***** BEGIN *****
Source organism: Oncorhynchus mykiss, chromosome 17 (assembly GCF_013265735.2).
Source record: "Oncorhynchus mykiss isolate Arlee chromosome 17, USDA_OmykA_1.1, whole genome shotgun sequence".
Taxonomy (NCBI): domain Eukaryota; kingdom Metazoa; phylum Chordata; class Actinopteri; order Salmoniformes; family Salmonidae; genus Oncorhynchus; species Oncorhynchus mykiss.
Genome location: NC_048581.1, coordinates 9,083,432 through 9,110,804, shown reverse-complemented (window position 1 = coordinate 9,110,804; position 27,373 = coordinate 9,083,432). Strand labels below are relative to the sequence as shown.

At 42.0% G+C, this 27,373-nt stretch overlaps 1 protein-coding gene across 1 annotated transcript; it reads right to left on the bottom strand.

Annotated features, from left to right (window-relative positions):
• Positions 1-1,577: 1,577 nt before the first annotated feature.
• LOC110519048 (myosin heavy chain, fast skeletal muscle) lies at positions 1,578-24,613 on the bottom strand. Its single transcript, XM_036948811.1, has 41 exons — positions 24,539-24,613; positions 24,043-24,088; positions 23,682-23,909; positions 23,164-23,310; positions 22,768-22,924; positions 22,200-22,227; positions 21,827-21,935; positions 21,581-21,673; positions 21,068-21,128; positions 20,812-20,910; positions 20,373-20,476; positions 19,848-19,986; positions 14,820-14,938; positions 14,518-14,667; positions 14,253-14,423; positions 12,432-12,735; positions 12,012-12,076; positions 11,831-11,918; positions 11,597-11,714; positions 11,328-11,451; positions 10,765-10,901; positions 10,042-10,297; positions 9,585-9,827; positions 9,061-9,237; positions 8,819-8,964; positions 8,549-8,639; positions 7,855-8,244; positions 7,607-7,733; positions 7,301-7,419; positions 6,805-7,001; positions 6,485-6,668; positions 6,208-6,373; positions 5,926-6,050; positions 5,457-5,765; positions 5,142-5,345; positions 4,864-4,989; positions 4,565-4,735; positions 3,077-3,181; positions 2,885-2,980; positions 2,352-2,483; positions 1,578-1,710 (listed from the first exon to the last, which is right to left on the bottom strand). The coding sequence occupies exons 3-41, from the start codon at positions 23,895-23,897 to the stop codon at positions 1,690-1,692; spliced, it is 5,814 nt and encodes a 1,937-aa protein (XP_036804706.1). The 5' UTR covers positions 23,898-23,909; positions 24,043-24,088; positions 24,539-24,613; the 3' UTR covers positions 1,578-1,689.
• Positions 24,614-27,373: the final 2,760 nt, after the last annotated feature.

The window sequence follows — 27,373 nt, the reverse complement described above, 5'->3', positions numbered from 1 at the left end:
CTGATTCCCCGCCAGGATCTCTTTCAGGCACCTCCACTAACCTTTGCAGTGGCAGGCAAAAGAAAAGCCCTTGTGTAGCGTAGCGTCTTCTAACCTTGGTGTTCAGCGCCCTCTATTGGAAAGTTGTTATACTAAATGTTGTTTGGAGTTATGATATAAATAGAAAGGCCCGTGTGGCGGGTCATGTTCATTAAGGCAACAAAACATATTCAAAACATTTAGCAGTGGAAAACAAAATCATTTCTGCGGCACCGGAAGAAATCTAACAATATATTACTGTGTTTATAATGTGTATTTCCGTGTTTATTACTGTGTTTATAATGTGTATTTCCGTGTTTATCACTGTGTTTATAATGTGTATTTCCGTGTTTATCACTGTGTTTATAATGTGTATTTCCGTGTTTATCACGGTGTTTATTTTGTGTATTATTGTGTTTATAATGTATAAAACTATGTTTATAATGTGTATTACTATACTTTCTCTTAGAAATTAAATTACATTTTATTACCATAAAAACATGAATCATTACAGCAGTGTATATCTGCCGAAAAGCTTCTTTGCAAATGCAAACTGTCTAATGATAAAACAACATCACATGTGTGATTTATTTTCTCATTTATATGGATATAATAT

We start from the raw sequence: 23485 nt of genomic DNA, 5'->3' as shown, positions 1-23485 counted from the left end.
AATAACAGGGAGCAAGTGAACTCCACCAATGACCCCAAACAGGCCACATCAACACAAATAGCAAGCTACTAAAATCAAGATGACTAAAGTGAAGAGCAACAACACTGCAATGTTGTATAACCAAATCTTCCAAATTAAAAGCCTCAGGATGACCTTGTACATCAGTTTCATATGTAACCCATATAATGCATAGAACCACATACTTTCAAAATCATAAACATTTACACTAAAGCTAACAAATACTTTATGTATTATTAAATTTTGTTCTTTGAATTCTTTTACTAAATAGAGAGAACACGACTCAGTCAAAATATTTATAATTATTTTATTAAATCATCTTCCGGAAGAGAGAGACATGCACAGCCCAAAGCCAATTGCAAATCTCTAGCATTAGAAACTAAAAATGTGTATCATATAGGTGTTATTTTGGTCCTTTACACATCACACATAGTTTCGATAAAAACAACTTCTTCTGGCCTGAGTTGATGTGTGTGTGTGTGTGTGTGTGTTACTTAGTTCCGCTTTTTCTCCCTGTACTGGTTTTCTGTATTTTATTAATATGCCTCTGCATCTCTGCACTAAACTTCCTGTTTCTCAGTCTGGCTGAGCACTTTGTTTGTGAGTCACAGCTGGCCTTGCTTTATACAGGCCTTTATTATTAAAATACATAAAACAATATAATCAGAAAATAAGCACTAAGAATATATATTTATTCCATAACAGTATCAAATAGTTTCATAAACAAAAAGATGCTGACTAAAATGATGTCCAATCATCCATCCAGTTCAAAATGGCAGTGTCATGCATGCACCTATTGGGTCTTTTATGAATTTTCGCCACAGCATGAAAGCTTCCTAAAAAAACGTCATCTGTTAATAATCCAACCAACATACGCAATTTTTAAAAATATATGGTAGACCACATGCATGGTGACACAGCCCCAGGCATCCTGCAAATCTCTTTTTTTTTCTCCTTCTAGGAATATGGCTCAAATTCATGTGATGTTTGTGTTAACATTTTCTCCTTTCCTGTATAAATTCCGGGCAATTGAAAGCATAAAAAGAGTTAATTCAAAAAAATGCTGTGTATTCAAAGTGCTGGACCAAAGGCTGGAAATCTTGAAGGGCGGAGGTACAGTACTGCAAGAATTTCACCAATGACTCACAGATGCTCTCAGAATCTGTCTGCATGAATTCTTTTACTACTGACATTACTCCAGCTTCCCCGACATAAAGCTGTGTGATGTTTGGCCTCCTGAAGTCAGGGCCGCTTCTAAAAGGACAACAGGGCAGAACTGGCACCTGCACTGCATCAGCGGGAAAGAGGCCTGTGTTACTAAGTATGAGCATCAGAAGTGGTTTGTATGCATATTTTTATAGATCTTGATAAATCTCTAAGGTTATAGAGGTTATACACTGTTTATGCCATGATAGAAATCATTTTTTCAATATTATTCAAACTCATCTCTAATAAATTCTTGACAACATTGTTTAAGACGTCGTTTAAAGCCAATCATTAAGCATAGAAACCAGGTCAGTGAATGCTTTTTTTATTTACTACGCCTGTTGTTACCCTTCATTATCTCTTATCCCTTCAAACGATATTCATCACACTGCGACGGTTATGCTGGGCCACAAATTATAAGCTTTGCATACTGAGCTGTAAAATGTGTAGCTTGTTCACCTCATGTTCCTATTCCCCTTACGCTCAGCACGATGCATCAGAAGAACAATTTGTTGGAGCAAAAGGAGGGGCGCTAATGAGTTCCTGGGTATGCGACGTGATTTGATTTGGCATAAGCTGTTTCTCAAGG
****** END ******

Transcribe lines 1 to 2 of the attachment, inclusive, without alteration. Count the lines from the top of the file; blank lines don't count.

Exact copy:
Source organism: Oncorhynchus mykiss, chromosome 17 (assembly GCF_013265735.2).
Source record: "Oncorhynchus mykiss isolate Arlee chromosome 17, USDA_OmykA_1.1, whole genome shotgun sequence".